For one thing, there was testimony that appellant told a bank officer that "he had the collateral and owned it" and that he told the bank president that the collateral was the same as on the dates he had earlier signed the note and security agreement. There was some evidence that this was not entirely true, inasmuch as at least one auto had been sold a year or a year and a half before. No notice of the diffusion of collateral was given to the bank. No permission was given to sell it or allow employees to take it in lieu of pay, and no proceeds of sales were applied to the loan.
Thus there was at least one act in Coweta County, the representation, and several inactions when appellant was required to act insofar as his relationship with the bank was concerned, i.e., failure to notify or turn over proceeds. An omission to act, when joined with criminal intent, can constitute a crime. OCGA 16-2-1. But even if omission to act is not embraced within the meaning of OCGA 16-9-51 (b), the act of misrepresenting the status of the auto as collateral would be sufficient to establish venue.
In addition, based on the general financial condition of the corporation and of appellant and what occurred by June 1983, the jury could reasonably infer from all the circumstances that when appellant represented to the bank in the previous December that the collateral was secure, he knew that was not true and that it was either already gone or at least in imminent danger of dissipation. Such would constitute an act in furtherance of a criminal scheme to hinder enforcement of the security interest. OCGA 16-9-51. The jury could find, based on all the circumstances of what transpired, that appellant knew that if he represented the situation to be the same as previously, the bank would be lulled into taking no action to recover the collateral then or in the future months. His representations affected the bank's willingness to renew the note and thereby unwittingly jeopardize its interest in the collateral. There was no question that this transaction occurred in Coweta County.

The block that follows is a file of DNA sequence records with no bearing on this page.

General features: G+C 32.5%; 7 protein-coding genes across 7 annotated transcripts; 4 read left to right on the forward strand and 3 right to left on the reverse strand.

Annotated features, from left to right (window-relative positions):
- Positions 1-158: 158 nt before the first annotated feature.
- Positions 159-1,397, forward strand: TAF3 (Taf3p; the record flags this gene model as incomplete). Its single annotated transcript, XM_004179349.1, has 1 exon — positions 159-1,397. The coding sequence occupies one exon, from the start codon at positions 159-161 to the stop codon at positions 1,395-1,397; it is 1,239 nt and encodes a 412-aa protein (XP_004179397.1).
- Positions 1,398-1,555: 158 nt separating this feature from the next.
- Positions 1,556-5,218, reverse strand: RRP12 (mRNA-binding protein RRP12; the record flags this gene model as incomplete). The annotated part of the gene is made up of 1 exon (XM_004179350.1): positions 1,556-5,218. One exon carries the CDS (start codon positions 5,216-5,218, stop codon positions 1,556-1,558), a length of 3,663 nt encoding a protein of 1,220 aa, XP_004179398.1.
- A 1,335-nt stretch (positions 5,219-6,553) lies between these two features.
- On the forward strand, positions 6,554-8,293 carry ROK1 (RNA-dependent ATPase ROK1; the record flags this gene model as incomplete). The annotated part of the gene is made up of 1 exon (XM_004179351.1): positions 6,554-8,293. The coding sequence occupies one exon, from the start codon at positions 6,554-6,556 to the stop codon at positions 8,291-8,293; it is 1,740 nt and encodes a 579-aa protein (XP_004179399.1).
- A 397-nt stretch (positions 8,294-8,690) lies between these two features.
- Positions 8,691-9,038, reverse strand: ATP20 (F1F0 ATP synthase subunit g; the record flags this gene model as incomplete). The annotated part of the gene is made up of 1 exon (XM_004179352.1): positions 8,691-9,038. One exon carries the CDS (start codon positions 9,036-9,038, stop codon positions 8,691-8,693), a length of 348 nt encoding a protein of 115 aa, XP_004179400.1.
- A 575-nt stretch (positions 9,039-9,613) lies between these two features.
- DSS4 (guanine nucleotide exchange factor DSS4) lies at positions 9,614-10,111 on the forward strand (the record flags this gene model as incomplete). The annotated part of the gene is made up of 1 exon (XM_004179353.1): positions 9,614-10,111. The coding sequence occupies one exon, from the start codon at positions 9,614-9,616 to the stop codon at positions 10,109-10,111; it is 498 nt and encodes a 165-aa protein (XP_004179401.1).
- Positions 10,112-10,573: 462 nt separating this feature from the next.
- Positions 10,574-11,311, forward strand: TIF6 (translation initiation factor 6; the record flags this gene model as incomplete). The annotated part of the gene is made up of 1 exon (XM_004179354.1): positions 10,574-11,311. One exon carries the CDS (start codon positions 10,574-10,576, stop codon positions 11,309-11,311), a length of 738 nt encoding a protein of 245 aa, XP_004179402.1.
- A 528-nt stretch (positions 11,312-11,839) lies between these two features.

Here, venue was not controverted by any evidence conflicting with the evidence that certain transactions regarding the collateral occurred in Coweta County. Where the evidence, however slight, is sufficient to establish venue, it is sufficient to go to a jury where there is no conflicting evidence. Aldridge v. State, 236 Ga. 773, 774 (1) (225 SE2d 421) (1976). Circumstantial evidence may be used. Loftin v. State, 230 Ga. 92, 94 (195 SE2d 402) (1973). As a fact question, it will not be set aside if there is any evidence to support it. Johns v. State, 239 Ga. 681, 682 (1) (238 SE2d 372) (1977).
William H. Major III, for appellants.
DECIDED NOVEMBER 4, 1985 -- REHEARING DENIED NOVEMBER 20, 1985.
Thursday May 21 16:14 EDT